Research Focus

In the first months of their lives, babies face the challenging task of learning the sounds of their language. They appear to succeed in this task effortlessly, mastering the sound inventory of their language before their first birthday. However, this task is not easy because babies encounter a lot of variability in the language that they hear (e.g., different talkers, different languages, different accents). Here we study how babies learn about the sounds that are relevant for their native language or languages in the first months of their life.
Mattock and baby
A babies' first encounter with language occurs via listening to their caregivers' speech. Talking to babies Babies start listening to the speech of their mother while they are still in the womb. During the first years of the baby's life, caregivers continue using a special type of speech when addressing their young babies known as infant directed speech or baby talk. At the MARCS BabyLab we study how infant directed speech may assist babies in the challenging task of learning their language.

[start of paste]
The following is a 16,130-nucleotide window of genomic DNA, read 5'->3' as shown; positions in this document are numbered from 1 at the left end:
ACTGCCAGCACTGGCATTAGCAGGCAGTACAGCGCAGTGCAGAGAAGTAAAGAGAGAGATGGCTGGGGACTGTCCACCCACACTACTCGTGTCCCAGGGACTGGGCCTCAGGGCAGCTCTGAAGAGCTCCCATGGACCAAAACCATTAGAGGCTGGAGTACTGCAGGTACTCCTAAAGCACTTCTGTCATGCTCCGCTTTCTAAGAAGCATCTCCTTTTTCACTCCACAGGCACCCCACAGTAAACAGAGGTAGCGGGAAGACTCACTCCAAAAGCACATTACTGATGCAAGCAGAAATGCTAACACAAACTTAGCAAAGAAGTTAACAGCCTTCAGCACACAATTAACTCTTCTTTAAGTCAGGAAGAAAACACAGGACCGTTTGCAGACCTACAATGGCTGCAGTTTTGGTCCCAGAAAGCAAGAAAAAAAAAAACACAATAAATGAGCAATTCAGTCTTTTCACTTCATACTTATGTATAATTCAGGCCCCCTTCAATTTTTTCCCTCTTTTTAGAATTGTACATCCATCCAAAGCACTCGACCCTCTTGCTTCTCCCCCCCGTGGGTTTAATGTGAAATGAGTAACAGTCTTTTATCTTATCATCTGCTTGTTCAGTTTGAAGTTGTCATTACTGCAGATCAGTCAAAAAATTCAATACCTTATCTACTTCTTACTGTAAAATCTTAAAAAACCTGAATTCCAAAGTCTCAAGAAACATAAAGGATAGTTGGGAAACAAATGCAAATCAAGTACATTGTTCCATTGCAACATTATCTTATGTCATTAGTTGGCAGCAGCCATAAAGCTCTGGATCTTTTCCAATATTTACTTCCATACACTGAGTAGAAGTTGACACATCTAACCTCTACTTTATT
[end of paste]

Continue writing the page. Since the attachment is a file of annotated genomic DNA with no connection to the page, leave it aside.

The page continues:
Around the age of two years, babies can understand several hundred words of their language or languages. Here, we study the strategies that they use to identify words in the speech that they hear around them and to learn their meaning.
A babies' first encounter with language occurs via listening to their caregivers' speech. Talking to babies Babies start listening to the speech of their mother while they are still in the womb. During the first years of the baby's life, caregivers continue using a special type of speech when addressing their young babies known as infant directed speech or baby talk. At the MARCS BabyLab we study how infant directed speech may assist babies in the challenging task of learning their language.
A number of environmental and genetic factors can impact infants' early language abilities. Here, we study language-learning processes in babies who are learning more than one language from birth, babies who are at-risk for a cognitive (e.g., dyslexia, Autism Spectrum Disorder, Specific Language Impairment) or sensory disorder (e.g., hearing impairment).